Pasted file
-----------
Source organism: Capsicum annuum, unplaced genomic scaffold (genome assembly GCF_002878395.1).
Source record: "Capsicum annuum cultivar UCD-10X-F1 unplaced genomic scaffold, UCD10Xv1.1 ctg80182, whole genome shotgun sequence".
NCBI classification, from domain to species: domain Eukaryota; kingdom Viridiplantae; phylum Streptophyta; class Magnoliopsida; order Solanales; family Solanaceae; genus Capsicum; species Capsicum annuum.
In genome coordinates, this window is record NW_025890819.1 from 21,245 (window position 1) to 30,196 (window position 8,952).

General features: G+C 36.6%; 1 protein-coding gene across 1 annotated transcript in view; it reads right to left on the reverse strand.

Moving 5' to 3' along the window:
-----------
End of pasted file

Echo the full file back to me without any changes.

Source organism: Capsicum annuum, unplaced genomic scaffold (genome assembly GCF_002878395.1).
Source record: "Capsicum annuum cultivar UCD-10X-F1 unplaced genomic scaffold, UCD10Xv1.1 ctg80182, whole genome shotgun sequence".
NCBI classification, from domain to species: domain Eukaryota; kingdom Viridiplantae; phylum Streptophyta; class Magnoliopsida; order Solanales; family Solanaceae; genus Capsicum; species Capsicum annuum.
In genome coordinates, this window is record NW_025890819.1 from 21,245 (window position 1) to 30,196 (window position 8,952).

General features: G+C 36.6%; 1 protein-coding gene across 1 annotated transcript in view; it reads right to left on the reverse strand.

Moving 5' to 3' along the window: